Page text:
The first thing Jarvis Green wants to know, as we sit across the table from each other in the faculty cafeteria at Babson College, is which of the many nearby schools-that-start-with-the-letter-B houses my radio station.
“Oh, Boston University?” He says. “I’m trying to do something with Boston University.”
The next thing I know, we’re talking about Green’s plans to sell pre-cooked shrimp to college students with “value added sauce packets” so they “can’t mess it up.”
And if those aren’t phrases you’d expect to hear from a former defensive end, you’re not alone.
“I used to play football in the NFL. Won my two Super Bowls. I never thought I’d be doing this, you know. Learning price points. Understanding what it costs to get a shrimp out of the water.”
Jarvis Green isn’t in the shrimp business because he needs the money. Sure, he could use more – he says we all could.
Jarvis Green is in the shrimp business because … well, let’s start at the beginning.
Lessons On (Not) Quitting
Unlike most NFL players, Jarvis Green didn’t start playing football until the seventh grade.
“I wasn’t a kid that said I was gonna be an NFL player. Never played little league football, Pop Warner, whatever you want to call it. I was small, man, I was – seventh grade, I was probably 5’7”. I had no muscle on me. Just all bones…and skin.”
On the first day of practice, the coach told Green to tackle his older cousin, who was twice his size. The hit was so hard that Green’s helmet spun around on his head. He found himself looking out through the ear piece.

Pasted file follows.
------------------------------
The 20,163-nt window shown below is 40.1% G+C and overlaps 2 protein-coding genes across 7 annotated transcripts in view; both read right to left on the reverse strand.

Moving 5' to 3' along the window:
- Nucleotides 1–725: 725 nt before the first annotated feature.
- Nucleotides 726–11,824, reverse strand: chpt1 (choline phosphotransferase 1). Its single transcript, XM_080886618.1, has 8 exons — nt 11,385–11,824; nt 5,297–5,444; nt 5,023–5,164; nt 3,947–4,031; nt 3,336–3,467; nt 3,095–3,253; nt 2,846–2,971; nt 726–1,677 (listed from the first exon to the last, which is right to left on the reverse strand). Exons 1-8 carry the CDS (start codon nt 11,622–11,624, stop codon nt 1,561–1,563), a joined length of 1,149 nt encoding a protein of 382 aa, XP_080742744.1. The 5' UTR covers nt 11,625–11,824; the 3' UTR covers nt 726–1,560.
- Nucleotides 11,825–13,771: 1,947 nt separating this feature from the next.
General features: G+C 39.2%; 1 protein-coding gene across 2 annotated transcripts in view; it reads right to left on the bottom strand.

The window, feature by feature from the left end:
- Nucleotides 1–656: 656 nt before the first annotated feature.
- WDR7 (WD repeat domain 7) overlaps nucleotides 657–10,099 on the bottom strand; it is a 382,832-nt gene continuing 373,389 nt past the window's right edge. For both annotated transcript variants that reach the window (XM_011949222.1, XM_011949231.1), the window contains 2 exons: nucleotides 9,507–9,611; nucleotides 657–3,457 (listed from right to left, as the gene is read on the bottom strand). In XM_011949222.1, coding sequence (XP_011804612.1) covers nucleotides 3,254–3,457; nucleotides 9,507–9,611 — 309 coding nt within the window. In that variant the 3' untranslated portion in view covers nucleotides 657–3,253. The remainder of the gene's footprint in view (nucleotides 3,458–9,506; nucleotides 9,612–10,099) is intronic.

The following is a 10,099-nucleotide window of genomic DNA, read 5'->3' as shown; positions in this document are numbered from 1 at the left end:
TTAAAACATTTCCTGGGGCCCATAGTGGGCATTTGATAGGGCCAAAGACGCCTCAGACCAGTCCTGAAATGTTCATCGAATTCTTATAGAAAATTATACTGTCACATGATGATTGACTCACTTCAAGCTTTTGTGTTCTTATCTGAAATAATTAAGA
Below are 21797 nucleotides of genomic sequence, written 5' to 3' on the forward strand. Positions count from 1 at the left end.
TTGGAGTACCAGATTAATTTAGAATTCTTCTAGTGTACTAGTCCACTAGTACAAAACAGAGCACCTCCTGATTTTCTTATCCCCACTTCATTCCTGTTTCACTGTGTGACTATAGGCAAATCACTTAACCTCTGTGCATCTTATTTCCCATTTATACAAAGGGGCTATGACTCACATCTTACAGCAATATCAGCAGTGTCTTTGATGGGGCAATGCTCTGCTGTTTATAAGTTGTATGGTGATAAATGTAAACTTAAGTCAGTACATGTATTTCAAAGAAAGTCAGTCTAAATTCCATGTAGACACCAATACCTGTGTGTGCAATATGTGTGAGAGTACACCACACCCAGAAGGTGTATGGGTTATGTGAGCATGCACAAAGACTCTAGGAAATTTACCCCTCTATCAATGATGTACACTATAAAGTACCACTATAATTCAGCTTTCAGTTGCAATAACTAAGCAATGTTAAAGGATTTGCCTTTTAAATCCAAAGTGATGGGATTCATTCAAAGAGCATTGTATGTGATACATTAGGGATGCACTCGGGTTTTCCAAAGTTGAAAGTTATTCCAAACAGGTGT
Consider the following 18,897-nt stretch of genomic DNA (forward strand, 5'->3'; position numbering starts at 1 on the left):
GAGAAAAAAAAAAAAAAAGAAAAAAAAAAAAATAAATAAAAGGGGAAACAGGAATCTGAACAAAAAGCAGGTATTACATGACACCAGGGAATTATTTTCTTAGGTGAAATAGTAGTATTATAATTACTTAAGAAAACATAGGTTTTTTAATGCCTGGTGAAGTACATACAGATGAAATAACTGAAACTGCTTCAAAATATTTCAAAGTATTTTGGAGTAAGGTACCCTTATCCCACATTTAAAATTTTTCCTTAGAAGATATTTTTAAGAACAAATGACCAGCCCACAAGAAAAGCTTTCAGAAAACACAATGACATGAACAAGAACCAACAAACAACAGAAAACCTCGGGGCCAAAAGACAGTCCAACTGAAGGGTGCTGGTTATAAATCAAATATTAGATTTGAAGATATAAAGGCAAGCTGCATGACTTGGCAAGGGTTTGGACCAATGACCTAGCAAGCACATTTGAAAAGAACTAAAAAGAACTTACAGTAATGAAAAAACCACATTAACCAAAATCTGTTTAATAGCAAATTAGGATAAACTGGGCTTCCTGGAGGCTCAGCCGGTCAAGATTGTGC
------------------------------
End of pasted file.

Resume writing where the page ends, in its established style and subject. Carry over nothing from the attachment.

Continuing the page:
“I’m like, this can’t be for real. He knocked the bejesus out of me. Coach said, ‘Hey, Green. Stop being a punk. Go up there and do it again.’ Did it. Almost swallowed my mouthpiece the second time. Looked around, took my helmet out and said, ‘I quit.’ Great ole coach Rabbaly, rest his soul, he passed away a few years ago. He followed me, was behind me, like, screaming at me. And then he said, ‘Hey, what if I call your mom and your dad and your brothers?’ They were all playing college football—my brothers. ‘What if I call them and say you quit? You was a quitter?’ Oh man. My older brothers were my heroes. I don’t want them to hear this. I put my helmet on, went back out there. That was the last time I quit anything.”
Green didn’t quit when his parents got divorced and he had to work to help his mom pay the electric bill. (He says for weeks at a time they were taking cold showers and walking around by candlelight.)
He didn’t quit when he was sidelined by a serious back injury while playing football at LSU.
And he didn’t quit when his academic load got tough.
“I hated being labeled just the football player. That always burned me, always. ‘Oh, you’re just a jock.’ ‘I’m not. I go to class like you.’ I went and picked a hard major. So I went to school for construction management engineering. And everybody says, ‘Oh, you’re going to change that five, six times.’ I said, ‘No I’m not. I’m going to graduate as an engineer, as a student — engineering.'”
In between studying for those engineering classes and attending practices and workouts, Green did something else that was pretty unusual for a football player. The thing is, while growing up in Louisiana, he had watched his mom and his grandma and his aunties in the kitchen. And, when his teammates got hungry in the off-season – when the university wasn’t allowed to feed them – he’d cook up huge stockpots filled with spaghetti and red beans, potato stew, shrimp stew, and jambalaya.
“I had an open door policy. I said, ‘Make sure you shut the door. Don’t lock it. When you eat, whatever bowl, plate you use, clean it.’ And then when I come home, whatever we got left, I put in the ‘frigerator.”
“So you weren’t even there. It wasn’t like everybody’s hanging out?” I ask.
“Right. Open the door. Boom.”